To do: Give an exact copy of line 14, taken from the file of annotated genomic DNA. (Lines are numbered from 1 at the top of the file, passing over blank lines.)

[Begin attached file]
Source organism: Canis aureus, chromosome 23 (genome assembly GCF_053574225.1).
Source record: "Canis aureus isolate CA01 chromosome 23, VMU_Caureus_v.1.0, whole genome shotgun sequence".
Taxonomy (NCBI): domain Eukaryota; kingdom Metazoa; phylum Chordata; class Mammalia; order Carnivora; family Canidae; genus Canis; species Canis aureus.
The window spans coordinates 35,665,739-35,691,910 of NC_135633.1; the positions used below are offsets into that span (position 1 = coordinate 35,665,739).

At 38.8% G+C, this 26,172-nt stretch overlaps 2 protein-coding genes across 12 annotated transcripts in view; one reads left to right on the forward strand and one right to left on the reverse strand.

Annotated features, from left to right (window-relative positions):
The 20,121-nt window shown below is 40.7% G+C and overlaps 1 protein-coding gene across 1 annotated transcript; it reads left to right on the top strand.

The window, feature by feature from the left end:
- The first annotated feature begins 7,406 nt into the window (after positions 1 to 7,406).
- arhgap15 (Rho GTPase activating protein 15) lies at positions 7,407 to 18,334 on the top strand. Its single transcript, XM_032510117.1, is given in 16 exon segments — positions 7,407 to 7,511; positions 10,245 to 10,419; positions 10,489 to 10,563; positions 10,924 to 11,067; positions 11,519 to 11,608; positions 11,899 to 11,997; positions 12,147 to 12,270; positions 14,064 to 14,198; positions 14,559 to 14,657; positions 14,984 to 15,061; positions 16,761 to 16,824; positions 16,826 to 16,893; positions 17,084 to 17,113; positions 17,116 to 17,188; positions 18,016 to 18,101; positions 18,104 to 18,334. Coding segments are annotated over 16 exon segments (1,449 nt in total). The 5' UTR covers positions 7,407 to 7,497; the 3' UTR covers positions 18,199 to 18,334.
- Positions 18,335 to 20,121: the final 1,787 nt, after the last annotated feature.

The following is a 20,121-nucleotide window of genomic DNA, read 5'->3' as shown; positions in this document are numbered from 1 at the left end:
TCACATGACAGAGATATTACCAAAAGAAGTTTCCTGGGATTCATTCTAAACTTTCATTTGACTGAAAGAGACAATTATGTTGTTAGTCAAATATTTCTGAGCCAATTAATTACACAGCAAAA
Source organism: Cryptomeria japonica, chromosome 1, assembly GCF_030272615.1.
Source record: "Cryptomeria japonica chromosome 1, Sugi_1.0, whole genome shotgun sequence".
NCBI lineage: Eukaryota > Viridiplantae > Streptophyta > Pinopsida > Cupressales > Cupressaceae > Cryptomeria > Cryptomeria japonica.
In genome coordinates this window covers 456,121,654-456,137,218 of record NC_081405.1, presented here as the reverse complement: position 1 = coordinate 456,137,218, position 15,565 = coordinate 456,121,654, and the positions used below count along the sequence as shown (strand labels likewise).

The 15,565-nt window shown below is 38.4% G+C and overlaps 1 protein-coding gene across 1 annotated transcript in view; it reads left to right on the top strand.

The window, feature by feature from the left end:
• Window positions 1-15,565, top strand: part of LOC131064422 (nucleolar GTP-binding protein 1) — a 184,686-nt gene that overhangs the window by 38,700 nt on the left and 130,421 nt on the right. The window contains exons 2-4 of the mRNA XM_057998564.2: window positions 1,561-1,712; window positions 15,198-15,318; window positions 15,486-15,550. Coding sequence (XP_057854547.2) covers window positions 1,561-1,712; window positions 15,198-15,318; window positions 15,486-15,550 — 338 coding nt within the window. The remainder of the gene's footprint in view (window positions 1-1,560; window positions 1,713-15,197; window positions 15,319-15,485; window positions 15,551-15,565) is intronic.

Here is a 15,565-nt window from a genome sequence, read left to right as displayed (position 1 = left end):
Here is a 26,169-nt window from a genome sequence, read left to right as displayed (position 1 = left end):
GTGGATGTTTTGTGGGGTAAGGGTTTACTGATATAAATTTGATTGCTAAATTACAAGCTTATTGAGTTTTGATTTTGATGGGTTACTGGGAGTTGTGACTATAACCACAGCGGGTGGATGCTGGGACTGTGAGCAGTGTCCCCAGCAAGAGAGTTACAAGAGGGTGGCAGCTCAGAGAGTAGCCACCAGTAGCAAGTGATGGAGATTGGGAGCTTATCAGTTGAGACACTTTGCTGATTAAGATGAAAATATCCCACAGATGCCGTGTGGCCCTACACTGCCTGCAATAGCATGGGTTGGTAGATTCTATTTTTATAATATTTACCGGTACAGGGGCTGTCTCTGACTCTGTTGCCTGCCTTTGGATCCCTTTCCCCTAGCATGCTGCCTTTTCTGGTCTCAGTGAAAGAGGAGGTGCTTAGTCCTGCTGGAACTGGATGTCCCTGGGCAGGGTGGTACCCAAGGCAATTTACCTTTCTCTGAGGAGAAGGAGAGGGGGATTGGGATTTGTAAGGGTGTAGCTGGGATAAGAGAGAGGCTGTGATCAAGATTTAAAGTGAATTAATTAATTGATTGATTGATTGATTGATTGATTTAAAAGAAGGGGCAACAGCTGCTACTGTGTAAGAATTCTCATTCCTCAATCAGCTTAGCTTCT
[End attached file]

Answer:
Source organism: Cryptomeria japonica, chromosome 1, assembly GCF_030272615.1.